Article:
How effective leaders role model psychological safety


Leaders have a vital role to play in setting an example for others, and inspiring the team to sustain a work culture of psychological safety.
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Psychological safety is a non-negotiable part of being in a team. | Image source: Getty Images

Psychological safety is a non-negotiable part of being in a team. Creating safety takes effort and intention. It’s also everyone’s concern. While leaders must lead from the front, teams can’t be left out of the equation of creating safety at work. Though much like respect, lack of safety is often not felt until you don’t have it. Leaders have a vital role to play in setting an example for others, and inspiring the team to sustain a work culture of psychological safety.

Amy Edmondson, of the Harvard Business School, who coined the term psychological safety, defines it like this, “It’s a shared belief held by members of a team that others on the team will not embarrass, reject, or punish them for speaking up.”

Research clearly points to significant human and business benefits of safety at work. Google, in a widely cited internal research, found psychological safety to be a key driver of their high performing teams. More recent research bolsters this claim.

It is the people you spend the most time with at work that you want to feel safe around. It’s also your responsibility to help others feel safe and respected. Yet, teams find themselves in situations where talented people have to spend time protecting and defending themselves. That time could have been used more gainfully in sharing ideas and solving problems.

Consider a situation when you might have committed a mistake that cost the team. Maybe, it resulted in redoing a task or in customer criticism. Errors at work can make anyone feel vulnerable and spotlighted. It’s in this context that psychological safety becomes paramount. No one wants to be fixed at work, but with support everyone can fix mistakes and move on.

Here are four effective ways for leaders to demonstrate and role model psychological safety for their teams.   

Protect the baseline for team culture

As wisely said, a team’s culture settles to the level of the worst behaviour a leader is ready to overlook. When leaders don’t intervene in a timely way to address damaging and disrespectful behaviours, it’s a signal that bad behaviour is acceptable. This gives rise to more such incidents until a team turns into a contentious and unsafe place to be. Leaders can interrupt this cycle by effectively and courageously managing poor behaviour. This helps to highlight preferred behaviours and turn down ones that diminish respect and safety at work. This includes not blaming and shaming people for what they did, but coaching and reinforcing workplace expectations. This helps teams to preserve interpersonal boundaries that promote mutual safety at work.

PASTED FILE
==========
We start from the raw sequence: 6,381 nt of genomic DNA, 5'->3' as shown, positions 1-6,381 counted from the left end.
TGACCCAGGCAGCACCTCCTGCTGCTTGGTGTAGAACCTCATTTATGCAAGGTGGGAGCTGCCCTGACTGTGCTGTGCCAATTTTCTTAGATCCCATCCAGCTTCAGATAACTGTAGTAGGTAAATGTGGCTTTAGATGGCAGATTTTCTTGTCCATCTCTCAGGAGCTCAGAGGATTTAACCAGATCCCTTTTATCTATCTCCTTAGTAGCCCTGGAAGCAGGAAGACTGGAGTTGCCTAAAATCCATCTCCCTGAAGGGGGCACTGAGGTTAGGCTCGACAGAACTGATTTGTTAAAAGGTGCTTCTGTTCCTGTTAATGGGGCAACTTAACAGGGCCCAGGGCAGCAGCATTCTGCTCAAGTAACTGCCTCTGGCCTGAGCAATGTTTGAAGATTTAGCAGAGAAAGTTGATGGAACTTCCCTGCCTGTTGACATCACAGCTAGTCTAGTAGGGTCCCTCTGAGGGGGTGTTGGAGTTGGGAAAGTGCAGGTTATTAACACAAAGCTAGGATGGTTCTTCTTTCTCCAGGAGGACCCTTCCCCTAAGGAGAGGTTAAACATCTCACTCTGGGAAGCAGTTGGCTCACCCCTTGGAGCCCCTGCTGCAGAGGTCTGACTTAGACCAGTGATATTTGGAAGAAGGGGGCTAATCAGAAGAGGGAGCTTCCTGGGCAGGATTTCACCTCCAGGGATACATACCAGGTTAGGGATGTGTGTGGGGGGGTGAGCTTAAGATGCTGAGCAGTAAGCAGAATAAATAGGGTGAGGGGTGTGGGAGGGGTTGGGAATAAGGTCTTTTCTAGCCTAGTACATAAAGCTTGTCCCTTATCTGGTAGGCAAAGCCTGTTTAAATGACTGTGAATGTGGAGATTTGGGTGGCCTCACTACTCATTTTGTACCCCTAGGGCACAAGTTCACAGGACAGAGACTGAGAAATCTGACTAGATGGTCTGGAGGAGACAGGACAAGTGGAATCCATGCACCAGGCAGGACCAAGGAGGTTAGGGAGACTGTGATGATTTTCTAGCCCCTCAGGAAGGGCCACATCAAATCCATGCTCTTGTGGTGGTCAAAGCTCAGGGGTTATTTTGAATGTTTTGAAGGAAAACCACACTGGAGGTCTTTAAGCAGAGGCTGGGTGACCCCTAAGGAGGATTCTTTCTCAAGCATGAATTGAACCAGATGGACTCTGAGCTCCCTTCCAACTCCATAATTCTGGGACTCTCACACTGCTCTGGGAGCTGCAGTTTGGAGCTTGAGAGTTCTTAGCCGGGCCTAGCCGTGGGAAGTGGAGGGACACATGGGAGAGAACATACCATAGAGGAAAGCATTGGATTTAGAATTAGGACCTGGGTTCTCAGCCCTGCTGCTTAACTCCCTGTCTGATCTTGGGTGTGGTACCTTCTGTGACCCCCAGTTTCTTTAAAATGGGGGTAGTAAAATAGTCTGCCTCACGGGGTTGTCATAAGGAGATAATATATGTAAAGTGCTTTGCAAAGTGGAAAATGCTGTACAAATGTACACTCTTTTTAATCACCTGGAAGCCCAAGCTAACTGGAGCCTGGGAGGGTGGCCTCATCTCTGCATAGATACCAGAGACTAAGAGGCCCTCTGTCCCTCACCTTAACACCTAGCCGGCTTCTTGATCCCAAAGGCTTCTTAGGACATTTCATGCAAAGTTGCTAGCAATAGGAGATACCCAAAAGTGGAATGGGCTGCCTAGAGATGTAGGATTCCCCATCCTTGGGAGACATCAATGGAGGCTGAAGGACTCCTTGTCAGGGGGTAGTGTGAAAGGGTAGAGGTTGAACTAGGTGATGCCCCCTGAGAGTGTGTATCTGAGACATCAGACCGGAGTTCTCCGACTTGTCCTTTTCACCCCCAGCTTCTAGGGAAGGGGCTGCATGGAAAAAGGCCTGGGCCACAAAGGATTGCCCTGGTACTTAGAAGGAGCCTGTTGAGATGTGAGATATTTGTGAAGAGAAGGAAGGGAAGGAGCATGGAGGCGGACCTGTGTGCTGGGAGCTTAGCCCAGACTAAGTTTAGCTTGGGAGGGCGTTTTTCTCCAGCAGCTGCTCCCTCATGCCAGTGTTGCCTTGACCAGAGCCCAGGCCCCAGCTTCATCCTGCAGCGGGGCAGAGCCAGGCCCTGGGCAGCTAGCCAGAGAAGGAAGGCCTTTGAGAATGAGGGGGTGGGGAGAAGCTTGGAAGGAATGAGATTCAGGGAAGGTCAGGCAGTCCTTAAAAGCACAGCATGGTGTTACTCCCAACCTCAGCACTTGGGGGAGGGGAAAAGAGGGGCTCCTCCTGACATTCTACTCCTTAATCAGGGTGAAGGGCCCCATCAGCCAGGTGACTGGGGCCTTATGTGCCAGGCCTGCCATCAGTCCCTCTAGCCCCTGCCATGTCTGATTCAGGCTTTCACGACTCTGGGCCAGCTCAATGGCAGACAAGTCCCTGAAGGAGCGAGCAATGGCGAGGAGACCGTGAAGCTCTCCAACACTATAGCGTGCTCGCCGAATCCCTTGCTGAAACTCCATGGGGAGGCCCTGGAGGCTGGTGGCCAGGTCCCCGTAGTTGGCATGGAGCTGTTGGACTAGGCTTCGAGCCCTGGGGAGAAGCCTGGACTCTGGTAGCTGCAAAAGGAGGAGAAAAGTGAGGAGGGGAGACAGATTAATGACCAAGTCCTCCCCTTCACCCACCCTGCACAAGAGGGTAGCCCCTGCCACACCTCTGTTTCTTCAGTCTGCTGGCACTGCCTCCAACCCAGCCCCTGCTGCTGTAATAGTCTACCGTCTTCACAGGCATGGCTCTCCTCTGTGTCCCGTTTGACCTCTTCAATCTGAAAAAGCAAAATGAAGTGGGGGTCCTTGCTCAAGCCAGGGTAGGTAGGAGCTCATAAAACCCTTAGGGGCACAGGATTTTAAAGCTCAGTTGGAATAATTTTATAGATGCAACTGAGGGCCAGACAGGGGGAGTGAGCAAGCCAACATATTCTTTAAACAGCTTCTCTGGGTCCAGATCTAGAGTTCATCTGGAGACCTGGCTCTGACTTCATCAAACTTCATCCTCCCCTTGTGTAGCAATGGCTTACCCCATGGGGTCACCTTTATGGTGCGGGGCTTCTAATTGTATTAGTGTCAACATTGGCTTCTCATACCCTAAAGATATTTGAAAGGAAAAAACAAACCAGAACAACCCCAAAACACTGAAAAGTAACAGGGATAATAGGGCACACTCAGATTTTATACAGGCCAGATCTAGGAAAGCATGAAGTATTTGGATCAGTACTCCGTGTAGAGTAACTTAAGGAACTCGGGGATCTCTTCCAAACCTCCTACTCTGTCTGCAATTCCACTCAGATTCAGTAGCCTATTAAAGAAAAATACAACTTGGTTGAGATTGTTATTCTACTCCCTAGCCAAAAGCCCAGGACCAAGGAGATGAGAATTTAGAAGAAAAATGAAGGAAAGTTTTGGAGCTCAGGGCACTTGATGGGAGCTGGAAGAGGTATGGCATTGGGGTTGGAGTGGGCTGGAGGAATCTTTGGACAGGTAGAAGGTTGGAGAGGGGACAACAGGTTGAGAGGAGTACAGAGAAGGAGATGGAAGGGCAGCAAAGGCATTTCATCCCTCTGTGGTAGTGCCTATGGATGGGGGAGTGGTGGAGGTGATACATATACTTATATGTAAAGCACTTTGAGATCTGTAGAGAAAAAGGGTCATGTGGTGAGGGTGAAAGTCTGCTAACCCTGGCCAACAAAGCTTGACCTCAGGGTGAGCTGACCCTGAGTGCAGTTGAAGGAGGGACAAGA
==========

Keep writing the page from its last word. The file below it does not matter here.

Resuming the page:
Care more for people than the results

Lack of safety often shows up when results get missed or mistakes happen at work. The easiest thing for leaders to do is to fix people and care for results. Blaming the team breeds distrust, fear, and the anxiety of being caught doing the wrong thing. When leaders fall for quick fixes, lack of psychological safety becomes a cultural norm. Instead, supporting the team, learning actively, and getting it right the next time encourages confidence. Teams become emotionally resilient and accountable for mistakes when they know they are all on same side of the table. This accelerates improvements, reveals hidden risks, and promotes more creative problem solving.  

Demonstrate respect in disagreements

Work pressures and disagreements raise the possibility of impatience and disrespect. Teams keenly watch their leaders when things don’t go to plan. In a research on leadership traits, 20,000 respondents ranked respect at the top of their list. People who said leaders treated them with respect were also 55% more engaged. One of the best ways for leaders to grow respect is to demonstrate it. Leaders can set an example by staying respectful in disagreements through deeply listening and not jumping to conclusions. Most employees don’t demand agreement. Instead, they value being heard, respected, and acknowledged, so they know they can trust their leader’s communication. This encourages mutual respect and psychological safety at work.

Use feedback as an improvement tool

One of the most misunderstood and misused communication tools at work continues to be giving and receiving feedback. When treated as a way to share one’s displeasure or punish a team, feedback turns toxic and something to be feared. Leaders can instil psychological safety in teams by first seeking feedback on their leadership and normalising it. When feedback is used as a tool for development, open communication, and ongoing improvement then teams welcome it, and even ask for it proactively. It inspires everyone to take interpersonal risks knowing they will not be penalised or rejected for doing so. In fact, speaking fairly and candidly becomes a strength for the team, and something to aspire to.

Sonali D’silva is a Certified Professional in Inclusive Leadership from Catalyst Inc. She is the Founder of Equality Consulting, a training and advisory service for raising diversity awareness, leading with inclusion, and creating psychological safety at work. Find out more about Sonali at